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What My Bicultural Background Taught Me About Being a Leader

The following article by Rani Puranik was published in HBR’s Ascend section. She discusses how leaders with a global mindset do more than uphold equity and inclusion — they possess a fundamental understanding of how cultural identity influences the communication styles, values, and needs of communities around the world. 

Cultivating a global mindset is essential for today’s emerging business leaders. As the world becomes more connected and remote work becomes the new standard, there are an increasing number of cultural nuances that leaders must be able to navigate. Whether you eventually lead teams across multiple countries, or in a single location, you will need to learn how to effectively connect with employees from diverse backgrounds with varying cultural identities.

Leaders with a global mindset do more than uphold equity and inclusion — they possess a fundamental understanding of how cultural identity influences the communication styles, values, and needs of communities around the world. As a result, they approach every workplace interaction through a culturally sensitive lens and question the global impact of their decisions.

I have been fortunate enough to experience and live in two very different world cultures — the United States and India.  Having immersive exposure to these two communities and lifestyles taught me how to effectively lead people better than any leadership course ever could.

I was born in India to a traditional, conservative Indian family, but I was raised in Houston, Texas the first 17 years of my life. Growing up in the 1970s and ‘80s, I struggled to reconcile what it meant to be an “American.” My siblings and I were very sheltered. We weren’t allowed to listen to the radio, watch American TV, or have sleepovers or playdates with other children. We didn’t know their games, wear their clothes, or understand their celebrities. We practiced Hinduism, said our prayers, and participated in the holy days celebrated in Indian culture. Even as I grew older and began to internalize American norms, I was still viewed as an outsider. There was little cultural understanding or acceptance back then.

Fast forward to age 17 through 35, when I lived in Pune, India. There, I was viewed primarily as an American. Not only was my accent a dead giveaway, but having grown up in the U.S., I also thought differently than my Indian neighbors. I thought it was okay to be curious, to ask questions, and to speak up. These things were not culturally acceptable for a young woman to be or do in my conservative Indian community. I was discouraged from making my voice heard. I was meant to follow, not lead. By age 21, I was married. My mother believed it was the only safe way for me to continue to live as an independent person — under the protection of the tradition. I quickly understood that my choices would now be made for me, and my demeanor soon went from confident and free to silent and surrendering. Once again, I was navigating what it meant to be rooted in two very different cultural identities.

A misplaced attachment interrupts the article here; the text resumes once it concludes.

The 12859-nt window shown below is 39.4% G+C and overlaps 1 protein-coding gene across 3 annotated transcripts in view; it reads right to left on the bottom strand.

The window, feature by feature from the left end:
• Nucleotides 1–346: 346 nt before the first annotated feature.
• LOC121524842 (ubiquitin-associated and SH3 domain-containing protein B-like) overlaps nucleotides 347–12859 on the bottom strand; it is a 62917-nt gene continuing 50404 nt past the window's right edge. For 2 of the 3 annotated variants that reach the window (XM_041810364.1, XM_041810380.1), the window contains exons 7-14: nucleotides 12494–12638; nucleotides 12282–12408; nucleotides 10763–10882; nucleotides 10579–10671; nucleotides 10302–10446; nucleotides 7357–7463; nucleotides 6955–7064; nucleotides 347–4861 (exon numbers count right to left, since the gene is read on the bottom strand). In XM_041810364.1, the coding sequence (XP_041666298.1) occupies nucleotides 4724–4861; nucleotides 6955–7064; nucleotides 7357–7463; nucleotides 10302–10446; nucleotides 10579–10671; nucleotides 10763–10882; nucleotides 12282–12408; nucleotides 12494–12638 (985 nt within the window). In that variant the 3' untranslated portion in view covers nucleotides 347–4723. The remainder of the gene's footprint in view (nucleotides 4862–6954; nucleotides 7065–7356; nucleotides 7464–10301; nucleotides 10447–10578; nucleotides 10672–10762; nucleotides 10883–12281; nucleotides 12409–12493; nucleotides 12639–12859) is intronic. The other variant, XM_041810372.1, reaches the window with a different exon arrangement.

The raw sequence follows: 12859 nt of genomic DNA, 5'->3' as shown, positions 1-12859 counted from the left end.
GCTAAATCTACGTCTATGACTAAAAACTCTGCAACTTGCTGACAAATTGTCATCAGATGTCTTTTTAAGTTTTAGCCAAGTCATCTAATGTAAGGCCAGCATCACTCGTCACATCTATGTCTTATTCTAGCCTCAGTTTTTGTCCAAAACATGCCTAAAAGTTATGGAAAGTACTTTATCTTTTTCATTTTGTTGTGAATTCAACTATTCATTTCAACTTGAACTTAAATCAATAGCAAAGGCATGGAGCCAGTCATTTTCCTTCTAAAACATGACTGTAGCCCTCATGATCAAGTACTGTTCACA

While this was often challenging, especially as a younger woman, the insight I gained from this experience was invaluable. Today, I am a business leader, philanthropist, author, and global CFO of Houston-based Worldwide Oilfield Machine (WOM), a privately held, family-owned oil and gas equipment manufacturing firm with more than 3,000 employees operating in 11 locations around the world. I was named one of the “Top 25 Most Influential Women in Energy 2022” by Oil and Gas Investor and Hart Energy.

Here are six lessons I learned during those periods of my life that have helped me develop a successful global leadership mindset.

1) Consider cultural context.

My experience made me realize I should never make assumptions about someone’s actions or motivations based on my own preconceived notions. For example, every culture has a unique spiritual fabric, a guiding force that influences how we understand the world around us. I find that the spiritual fabric of U.S. culture is largely characterized by acts of service, such as charitable giving and community volunteerism, while in India, the point is more about attaining one’s own personal freedom through spirituality.

Each of these approaches to spirituality manifests in very different ways, and a biased view might see more value in one over the other. However, the experience of living within both of these spiritual contexts taught me to accept that one isn’t better than the other — they’re just different — and there is value in each.

When leading global teams, it’s essential to consider the greater cultural context of your interactions and how culture or geographic location might impact someone’s behavior. Do your homework to educate yourself on the cultural norms of those you’re leading and develop a deeper understanding. How might different expectations influence employee communication or collaboration across global teams? In some cultures, disagreement is frowned upon in a business setting, while in others confrontation is acceptable as long as it’s constructive. Without considering the context, what might seem like a lack of initiative could a be a polite deference to you as a leader.

2) Strive to support equity.

It’s one thing to consider the cultural context behind your interactions, but it’s another to allow cultural or unconscious bias to influence your leadership decisions. Being a successful global leader requires striving for objectivity in order to consider all perspectives equally and give everyone on your team a fair chance.

Something that has helped me immensely with making savvy, unbiased judgments is assessing others based on merit, or the skills they bring to the table. At the end of the day, how are they contributing to the success of your organization? What goals have they met? What improvements have they enacted? In addition, I place a high value on someone’s business ethics, or how they show up in the workplace consistently. Things like being considerate, trustworthy, and on time extend beyond borders.